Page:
(chuckles)

(upbeat music)

We're hopping a flight directly South

to the town of Arba Minch

where our road trip
into the desert begins.

(upbeat music)

We've landed in Arba Minch

and from Arba Minch this is the gateway

to the rest of the South

and the rest of Ethiopia for us to see.

We're barely half an hour
outside of the city of Arba Minch

and we're at the top of probably

one of the greatest
concentrations of crocodiles.

And apparently some of
the biggest crocodiles

you're gonna to see in all of Africa.

- These waters are supposed
to be just full of them.

- [Wilson] Because Robel
has never seen the South,

we've got Haile with us now.

Haile is a friend of, no,

the brother of Robel's
friend, something like that.

It's a friend of a friend
of a brother of a friend.

Anyway, somebody who was local here.

And that's why we need him around

'cause Robel is an Ethiopian,

but he's not a Southern Ethiopian.

- [Andre] How warm is the water?

- The water is like

- [Andre] (laughs) Just kidding man.

(all laugh)

- They all just checking
the block, you fell for it.

- I tell you its about 13 (indistinct)

- I bet you'll be so

'cause chances you get
attacked to be pretty

(crawling sound)

- [Robel] Pretty, pretty low.
- Slim or none.

- Here's our captain,
the name is Hatchondo.

(boat engine starting)

- Holy smokes.

He almost got your head.
- Yeah.

(boat engine starting)

(boat engine roaring)

This is nice.

(boat engine roaring)

(upbeat music)

- [Wilson] Just being on this
Lake is really beautiful.

And there's a lot of different birds.

There's hippos.

And then of course the crocodiles,

which most people end up coming here for.

- [Lukach] You travel a
little bit of distance

to this country and it just
changes and changes and changes.

(upbeat music)

The driver has switched
off the engine here

and he's got a long stick.

That's kind of bringing you a sense

that we don't scare these crocs.

- And when you get really
close to them they are so huge.

- Have some of the bigger
ones are four meters.

(upbeat music)

- [Lukach] Scary part is
you'll be looking at them

and also they just go,
they just disappear.

You don't know where they've gone.

(upbeat music)

- [Wilson] This is probably the first time

that I've really felt like I was in Africa

by the visuals that have
been laid out before me.

This sort of visual with
these kinds of animals

are really what most people
think of when they think Africa.

(upbeat music)

How many Ethiopians do you
think actually get to see

this part of their country?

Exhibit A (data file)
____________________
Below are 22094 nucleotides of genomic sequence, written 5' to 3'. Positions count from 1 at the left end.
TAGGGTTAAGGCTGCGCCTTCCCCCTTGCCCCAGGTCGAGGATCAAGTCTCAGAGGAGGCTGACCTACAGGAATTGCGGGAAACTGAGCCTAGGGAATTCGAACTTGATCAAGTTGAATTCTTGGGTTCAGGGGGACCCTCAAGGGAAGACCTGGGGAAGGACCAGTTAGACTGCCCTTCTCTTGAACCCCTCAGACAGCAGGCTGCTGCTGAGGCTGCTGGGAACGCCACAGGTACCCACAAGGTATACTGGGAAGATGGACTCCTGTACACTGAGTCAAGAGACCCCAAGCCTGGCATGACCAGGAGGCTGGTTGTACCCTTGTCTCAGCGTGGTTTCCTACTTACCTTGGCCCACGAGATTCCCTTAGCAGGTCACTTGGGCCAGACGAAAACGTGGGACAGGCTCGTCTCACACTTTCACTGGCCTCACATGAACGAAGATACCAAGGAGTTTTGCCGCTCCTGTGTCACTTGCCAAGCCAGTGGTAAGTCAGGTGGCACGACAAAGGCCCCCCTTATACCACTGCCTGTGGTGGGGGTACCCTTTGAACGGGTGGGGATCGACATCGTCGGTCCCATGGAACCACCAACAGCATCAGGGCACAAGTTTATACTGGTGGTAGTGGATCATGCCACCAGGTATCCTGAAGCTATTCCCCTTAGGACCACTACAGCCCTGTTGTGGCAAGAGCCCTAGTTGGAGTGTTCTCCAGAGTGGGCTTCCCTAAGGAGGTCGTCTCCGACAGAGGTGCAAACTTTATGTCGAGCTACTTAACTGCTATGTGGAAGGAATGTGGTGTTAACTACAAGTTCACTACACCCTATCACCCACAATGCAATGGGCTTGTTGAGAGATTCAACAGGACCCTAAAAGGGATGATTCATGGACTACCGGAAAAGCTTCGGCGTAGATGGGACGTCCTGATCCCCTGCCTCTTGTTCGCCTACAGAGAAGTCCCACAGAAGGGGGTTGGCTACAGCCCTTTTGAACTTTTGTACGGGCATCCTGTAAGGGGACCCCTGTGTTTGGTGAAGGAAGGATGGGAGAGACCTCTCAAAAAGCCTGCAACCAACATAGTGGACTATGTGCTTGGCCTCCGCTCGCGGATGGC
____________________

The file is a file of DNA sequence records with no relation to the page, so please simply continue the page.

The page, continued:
- Traveling itself would
not be easier for them

because of the road conditions
and their lifestyle.

And this is their house, their own culture

their own unique thing.

They don't travel much
from one part to the other.

Coming here and experiencing the nature

and see what their country naturally owns

that's really incredible view
and incredible experience.

(upbeat music)

- [Wilson] I think the thing
that impresses me the most

out of seeing the hippos out here

and all the crocs and everything,

the massive flocks of birds.

The thing that impresses me
the most are these fishermen

because they've got to
come out here every day

on these rickety little rats.

(speaking foreign language)

- [Robel] The crocs came

and sometimes try to
take that away from them

and then usually they chase them away.

- Does he have a method?

I mean, how does he?

(chuckles)

How do you get rid of a hungry croc?

(both speaking foreign language)

- [Robel] They use a
stick to hit the water.

- [Andre] How many fish
will you get in a day?

- [Robel] 20 or 30 of this a day.

- [Andre] Gulls Perch, or Nile perch?

- [Robel] This is a Nile perch.

- [Andre] Nile perch.

- They're pretty good size,

- [Andre] Smile to the camera.

(chuckles)

- [Robel] Most next thing, if
you, if you have this fish,

- [Wilson] He's got khat there?

- [Robel] Yeah, he got some khat.

- Is that what keeps him calm out here

with all the crocs and
the hippos and everything.

- Yeah.

It keeps him alert.

(speaking foreign language)

(boat engine roaring)

- Good luck.

(upbeat music)

It takes a lot of guts to come out

and do that for a living every single day.

(upbeat music)

(rhythmic music)

What's the word, Professor Lukach?

- The word on the street
is we're going to Konso

and that's about two hours away from here.

We're gonna spend the night there.

That's what my report says.

- It's roughly accurate,

From here on in heading South.

We're not gonna run into
a lot of major towns.

We're gonna hit a lot of
open spaces in between.

So we have to take rest
stops where we can get them.

And we'll get a couple of
hours under our belt tonight

and then start fresh in the morning.

- We heard that there's
a big market tomorrow.

- This is supposed to draw in a lot

of the different tribes from the area

into one market on one
particular day of the week.

So arriving there, you
know, as early as we can

Monday is going to be
key to get this market

which is the only day it happens.

- Get it ready for shopping.

- I'm a shopper.

I love shopping.

- What we can fit in the van.

- [Lukach] Yes.

(upbeat music)

- [Wilson] We're going with Robel,

but at least this is a
portion of the country

where he really has no experience with.

Sometimes that proves to be
some of the best adventures

to have a mix of a local with you,

but where they're almost
like two residents as Well.

(upbeat music)

(knocks)